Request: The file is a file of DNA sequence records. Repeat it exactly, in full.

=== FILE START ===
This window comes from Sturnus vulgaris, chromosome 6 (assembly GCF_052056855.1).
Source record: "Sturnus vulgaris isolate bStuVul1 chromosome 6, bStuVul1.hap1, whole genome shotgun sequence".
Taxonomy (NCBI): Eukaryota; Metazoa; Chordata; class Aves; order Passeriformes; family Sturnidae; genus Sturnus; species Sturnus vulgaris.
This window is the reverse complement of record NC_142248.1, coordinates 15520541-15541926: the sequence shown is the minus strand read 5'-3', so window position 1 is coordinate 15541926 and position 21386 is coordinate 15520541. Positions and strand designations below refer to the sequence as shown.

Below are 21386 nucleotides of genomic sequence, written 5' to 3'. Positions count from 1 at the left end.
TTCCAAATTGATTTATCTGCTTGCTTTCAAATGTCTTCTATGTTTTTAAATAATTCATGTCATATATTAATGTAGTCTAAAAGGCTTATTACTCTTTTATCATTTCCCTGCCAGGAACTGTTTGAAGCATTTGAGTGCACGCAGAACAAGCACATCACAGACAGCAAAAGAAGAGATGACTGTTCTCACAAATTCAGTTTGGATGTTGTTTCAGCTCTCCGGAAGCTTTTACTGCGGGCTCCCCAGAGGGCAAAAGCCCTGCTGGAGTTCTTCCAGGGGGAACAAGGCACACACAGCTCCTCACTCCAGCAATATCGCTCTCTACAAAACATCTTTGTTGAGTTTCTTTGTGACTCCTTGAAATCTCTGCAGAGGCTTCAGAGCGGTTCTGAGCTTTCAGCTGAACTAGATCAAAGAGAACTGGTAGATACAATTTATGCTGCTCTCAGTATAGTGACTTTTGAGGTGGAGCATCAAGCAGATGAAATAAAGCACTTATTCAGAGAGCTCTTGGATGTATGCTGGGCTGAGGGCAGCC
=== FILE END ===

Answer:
This window comes from Sturnus vulgaris, chromosome 6 (assembly GCF_052056855.1).
Source record: "Sturnus vulgaris isolate bStuVul1 chromosome 6, bStuVul1.hap1, whole genome shotgun sequence".
Taxonomy (NCBI): Eukaryota; Metazoa; Chordata; class Aves; order Passeriformes; family Sturnidae; genus Sturnus; species Sturnus vulgaris.
This window is the reverse complement of record NC_142248.1, coordinates 15520541-15541926: the sequence shown is the minus strand read 5'-3', so window position 1 is coordinate 15541926 and position 21386 is coordinate 15520541. Positions and strand designations below refer to the sequence as shown.

Below are 21386 nucleotides of genomic sequence, written 5' to 3'. Positions count from 1 at the left end.
TTCCAAATTGATTTATCTGCTTGCTTTCAAATGTCTTCTATGTTTTTAAATAATTCATGTCATATATTAATGTAGTCTAAAAGGCTTATTACTCTTTTATCATTTCCCTGCCAGGAACTGTTTGAAGCATTTGAGTGCACGCAGAACAAGCACATCACAGACAGCAAAAGAAGAGATGACTGTTCTCACAAATTCAGTTTGGATGTTGTTTCAGCTCTCCGGAAGCTTTTACTGCGGGCTCCCCAGAGGGCAAAAGCCCTGCTGGAGTTCTTCCAGGGGGAACAAGGCACACACAGCTCCTCACTCCAGCAATATCGCTCTCTACAAAACATCTTTGTTGAGTTTCTTTGTGACTCCTTGAAATCTCTGCAGAGGCTTCAGAGCGGTTCTGAGCTTTCAGCTGAACTAGATCAAAGAGAACTGGTAGATACAATTTATGCTGCTCTCAGTATAGTGACTTTTGAGGTGGAGCATCAAGCAGATGAAATAAAGCACTTATTCAGAGAGCTCTTGGATGTATGCTGGGCTGAGGGCAGCC